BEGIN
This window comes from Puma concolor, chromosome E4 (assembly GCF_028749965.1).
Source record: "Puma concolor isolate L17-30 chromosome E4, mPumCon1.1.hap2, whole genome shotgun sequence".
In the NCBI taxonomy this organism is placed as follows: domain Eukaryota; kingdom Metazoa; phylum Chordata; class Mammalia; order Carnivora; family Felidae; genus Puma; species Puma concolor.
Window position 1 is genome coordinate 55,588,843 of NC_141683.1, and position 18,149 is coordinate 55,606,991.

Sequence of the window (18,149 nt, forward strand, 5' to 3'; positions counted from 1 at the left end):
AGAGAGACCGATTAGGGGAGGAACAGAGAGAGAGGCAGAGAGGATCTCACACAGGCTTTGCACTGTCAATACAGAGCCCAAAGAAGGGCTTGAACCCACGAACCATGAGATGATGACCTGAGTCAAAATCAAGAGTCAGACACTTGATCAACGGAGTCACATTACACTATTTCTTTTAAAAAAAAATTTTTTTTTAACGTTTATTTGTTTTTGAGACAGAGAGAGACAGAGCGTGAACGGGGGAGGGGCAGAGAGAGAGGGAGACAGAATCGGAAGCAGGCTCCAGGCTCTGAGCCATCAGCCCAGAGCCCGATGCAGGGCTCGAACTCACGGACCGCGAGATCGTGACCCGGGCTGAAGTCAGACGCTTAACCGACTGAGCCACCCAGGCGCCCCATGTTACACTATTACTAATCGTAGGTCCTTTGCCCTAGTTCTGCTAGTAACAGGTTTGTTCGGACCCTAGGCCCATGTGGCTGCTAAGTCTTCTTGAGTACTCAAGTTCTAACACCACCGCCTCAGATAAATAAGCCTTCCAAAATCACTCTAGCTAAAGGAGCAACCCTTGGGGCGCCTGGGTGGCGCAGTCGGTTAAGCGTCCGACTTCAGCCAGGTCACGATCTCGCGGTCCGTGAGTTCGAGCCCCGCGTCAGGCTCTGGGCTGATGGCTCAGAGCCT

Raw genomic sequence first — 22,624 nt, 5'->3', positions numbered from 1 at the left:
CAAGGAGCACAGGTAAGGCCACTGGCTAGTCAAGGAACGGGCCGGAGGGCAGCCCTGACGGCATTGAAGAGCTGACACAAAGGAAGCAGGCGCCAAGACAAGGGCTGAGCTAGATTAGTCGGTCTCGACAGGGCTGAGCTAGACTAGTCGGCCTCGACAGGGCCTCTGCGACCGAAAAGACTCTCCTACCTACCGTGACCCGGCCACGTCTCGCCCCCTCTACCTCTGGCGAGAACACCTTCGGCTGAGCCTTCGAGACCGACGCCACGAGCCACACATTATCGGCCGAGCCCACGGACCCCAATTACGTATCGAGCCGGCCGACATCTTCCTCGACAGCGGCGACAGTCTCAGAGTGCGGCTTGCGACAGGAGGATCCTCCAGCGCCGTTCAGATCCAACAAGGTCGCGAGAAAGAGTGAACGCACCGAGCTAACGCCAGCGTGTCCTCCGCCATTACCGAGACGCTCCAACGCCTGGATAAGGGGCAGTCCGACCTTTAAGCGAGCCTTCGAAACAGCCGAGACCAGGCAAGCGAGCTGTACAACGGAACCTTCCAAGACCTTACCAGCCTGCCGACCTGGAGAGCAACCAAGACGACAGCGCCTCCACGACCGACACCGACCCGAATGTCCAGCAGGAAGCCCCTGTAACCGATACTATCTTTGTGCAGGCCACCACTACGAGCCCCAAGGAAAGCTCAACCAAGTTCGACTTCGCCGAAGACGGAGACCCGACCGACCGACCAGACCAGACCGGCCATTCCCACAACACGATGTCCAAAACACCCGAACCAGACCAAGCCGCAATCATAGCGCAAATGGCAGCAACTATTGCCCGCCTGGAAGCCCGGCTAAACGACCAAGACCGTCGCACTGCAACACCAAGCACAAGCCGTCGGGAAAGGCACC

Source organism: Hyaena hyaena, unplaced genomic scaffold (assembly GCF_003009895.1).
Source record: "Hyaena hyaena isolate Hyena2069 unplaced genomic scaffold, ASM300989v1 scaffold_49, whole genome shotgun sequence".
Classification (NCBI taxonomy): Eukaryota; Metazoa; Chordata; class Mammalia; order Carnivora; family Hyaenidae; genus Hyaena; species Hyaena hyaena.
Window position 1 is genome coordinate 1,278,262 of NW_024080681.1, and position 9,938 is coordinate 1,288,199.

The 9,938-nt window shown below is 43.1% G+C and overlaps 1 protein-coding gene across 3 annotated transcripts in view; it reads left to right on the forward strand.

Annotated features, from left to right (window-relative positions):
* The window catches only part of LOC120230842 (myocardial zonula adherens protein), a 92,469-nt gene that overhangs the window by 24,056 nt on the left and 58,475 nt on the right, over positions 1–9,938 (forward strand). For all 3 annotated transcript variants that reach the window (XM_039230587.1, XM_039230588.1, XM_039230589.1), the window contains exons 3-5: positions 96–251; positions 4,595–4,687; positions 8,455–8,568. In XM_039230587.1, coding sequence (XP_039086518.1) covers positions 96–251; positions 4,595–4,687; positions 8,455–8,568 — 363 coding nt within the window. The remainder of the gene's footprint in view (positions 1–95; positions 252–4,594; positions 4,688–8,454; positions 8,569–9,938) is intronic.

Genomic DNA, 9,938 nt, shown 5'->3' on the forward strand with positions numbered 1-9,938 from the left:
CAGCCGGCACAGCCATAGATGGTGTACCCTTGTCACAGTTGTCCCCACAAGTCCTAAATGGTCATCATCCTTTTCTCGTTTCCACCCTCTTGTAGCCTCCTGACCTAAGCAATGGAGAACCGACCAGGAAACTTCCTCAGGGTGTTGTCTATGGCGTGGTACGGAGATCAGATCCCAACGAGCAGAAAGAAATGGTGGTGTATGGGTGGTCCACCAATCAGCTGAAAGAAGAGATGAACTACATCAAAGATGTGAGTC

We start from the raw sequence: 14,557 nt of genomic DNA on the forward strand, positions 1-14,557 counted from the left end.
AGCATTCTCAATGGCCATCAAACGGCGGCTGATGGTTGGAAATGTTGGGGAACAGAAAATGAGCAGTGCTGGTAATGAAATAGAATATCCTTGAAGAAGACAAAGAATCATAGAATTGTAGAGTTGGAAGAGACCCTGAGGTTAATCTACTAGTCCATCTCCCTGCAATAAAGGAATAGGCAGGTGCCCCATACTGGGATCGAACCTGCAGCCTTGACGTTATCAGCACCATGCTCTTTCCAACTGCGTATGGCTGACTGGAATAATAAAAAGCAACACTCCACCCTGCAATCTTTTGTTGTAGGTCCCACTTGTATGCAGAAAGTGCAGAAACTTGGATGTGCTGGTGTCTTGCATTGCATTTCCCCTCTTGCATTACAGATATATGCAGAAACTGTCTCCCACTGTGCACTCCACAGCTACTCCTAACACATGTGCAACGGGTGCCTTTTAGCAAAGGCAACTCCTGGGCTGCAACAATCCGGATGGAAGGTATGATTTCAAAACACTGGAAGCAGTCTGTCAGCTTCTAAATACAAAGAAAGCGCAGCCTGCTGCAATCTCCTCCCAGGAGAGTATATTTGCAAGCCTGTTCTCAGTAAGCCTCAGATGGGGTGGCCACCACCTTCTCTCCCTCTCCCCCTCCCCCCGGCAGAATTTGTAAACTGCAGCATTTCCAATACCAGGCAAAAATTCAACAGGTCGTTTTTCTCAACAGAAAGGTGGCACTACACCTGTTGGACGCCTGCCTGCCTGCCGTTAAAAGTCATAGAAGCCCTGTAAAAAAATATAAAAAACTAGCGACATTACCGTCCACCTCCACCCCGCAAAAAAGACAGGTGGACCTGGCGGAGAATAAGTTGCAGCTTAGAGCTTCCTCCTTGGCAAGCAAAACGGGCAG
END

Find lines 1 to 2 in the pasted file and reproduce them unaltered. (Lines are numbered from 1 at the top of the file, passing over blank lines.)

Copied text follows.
This window comes from Puma concolor, chromosome E4 (assembly GCF_028749965.1).
Source record: "Puma concolor isolate L17-30 chromosome E4, mPumCon1.1.hap2, whole genome shotgun sequence".